We need not decide the interesting question whether Goldman is controlling precedent, because in any event we conclude that Dungy was correctly decided. In other words, we agree with Dungy that the First, Fifth, and Ninth Circuits have correctly construed application note 6 as mandating consecutive sentences, despite the comment's rather baffling use of the word "should." However, we also note that the Second Circuit's contrary textual analysis in Maria is not without force. Thus, like the First Circuit in Gondek, we urge the Sentencing Commission to clarify its intention in note 6.
The judgment of the district court is reversed, and the case is remanded for resentencing.
LAY, Circuit Judge, dissenting.
The analysis made by the district court in this case is by far the most fair and equitable approach to this problem. The fundamental question is this: does the district court have the discretion to exercise its judgment as to whether Smith's subsequent sentence should be concurrent or consecutive. To order his federal sentence of 121 months consecutive to the approximately two years remaining on his state revocation sentence is unnecessarily punitive and makes little sense. Although the Sentencing Guidelines suggest a preference for the district court to make the sentence consecutive, by not using the word "shall" there is no question the Sentencing Commission has left discretionary room for the district court to do that which is fair and equitable under the circumstances. In the present case, I think the only opinion that makes any sense is that of the Second Circuit in United States v. Maria, 186 F.3d 65 (2d Cir. 1999), which acknowledges the problem and yet upholds the discretionary sentence by the district court in deciding that the sentence should be served concurrently. See id. at 70-72 (concluding "that where the Sentencing Commission chose the word `should' instead of `shall' or `must,' the Commission meant what it said and said what it meant"). Our prior no argument, nonpublished opinion has no precedential value, and under the circumstances, it is certainly not binding upon this or any other court.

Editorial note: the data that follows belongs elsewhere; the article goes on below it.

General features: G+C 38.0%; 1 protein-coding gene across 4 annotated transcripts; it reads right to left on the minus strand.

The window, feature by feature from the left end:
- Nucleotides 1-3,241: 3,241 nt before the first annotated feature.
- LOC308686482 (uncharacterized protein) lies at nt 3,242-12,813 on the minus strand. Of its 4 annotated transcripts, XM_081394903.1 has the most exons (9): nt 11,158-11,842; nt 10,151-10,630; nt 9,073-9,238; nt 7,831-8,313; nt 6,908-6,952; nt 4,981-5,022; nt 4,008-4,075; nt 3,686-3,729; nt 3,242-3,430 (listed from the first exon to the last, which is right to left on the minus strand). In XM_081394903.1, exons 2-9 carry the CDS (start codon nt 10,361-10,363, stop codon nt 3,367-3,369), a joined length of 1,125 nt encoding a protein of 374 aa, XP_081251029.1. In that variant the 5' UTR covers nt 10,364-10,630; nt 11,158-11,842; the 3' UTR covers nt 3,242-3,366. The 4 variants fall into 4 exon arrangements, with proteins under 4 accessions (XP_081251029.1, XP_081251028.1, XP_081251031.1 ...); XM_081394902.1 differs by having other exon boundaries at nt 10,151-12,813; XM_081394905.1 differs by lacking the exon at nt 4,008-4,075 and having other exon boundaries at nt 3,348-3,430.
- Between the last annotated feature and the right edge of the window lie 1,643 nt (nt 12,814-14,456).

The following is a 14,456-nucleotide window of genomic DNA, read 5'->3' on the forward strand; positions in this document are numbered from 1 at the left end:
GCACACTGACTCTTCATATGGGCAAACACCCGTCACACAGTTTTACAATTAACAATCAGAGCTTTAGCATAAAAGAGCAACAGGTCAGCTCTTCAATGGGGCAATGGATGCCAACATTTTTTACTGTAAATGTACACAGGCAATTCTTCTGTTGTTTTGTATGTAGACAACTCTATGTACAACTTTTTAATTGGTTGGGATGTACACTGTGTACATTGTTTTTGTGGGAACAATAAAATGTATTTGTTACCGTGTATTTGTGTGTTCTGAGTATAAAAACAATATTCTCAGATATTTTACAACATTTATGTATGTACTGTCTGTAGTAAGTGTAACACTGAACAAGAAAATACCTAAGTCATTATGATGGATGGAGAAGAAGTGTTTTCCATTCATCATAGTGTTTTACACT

I do agree with the majority opinion that this is something the Sentencing Guideline Commission should rectify, but perhaps the Commission has chosen not to do so. The Commission has been requested to clarify this provision in other cases, but has ignored such a suggestion. This strongly indicates to me that the Commission has decided to stay with the word "should," leaving discretionary room for the district court. After all, the district court understands the factual circumstances much better than this court or the Sentencing Guideline Commission.
This is not simply a semantical debate. It affects a long term sentence by the defendant. Such sentence is hardly based upon any penological goals or ideals. Under the circumstances, the district court should be affirmed.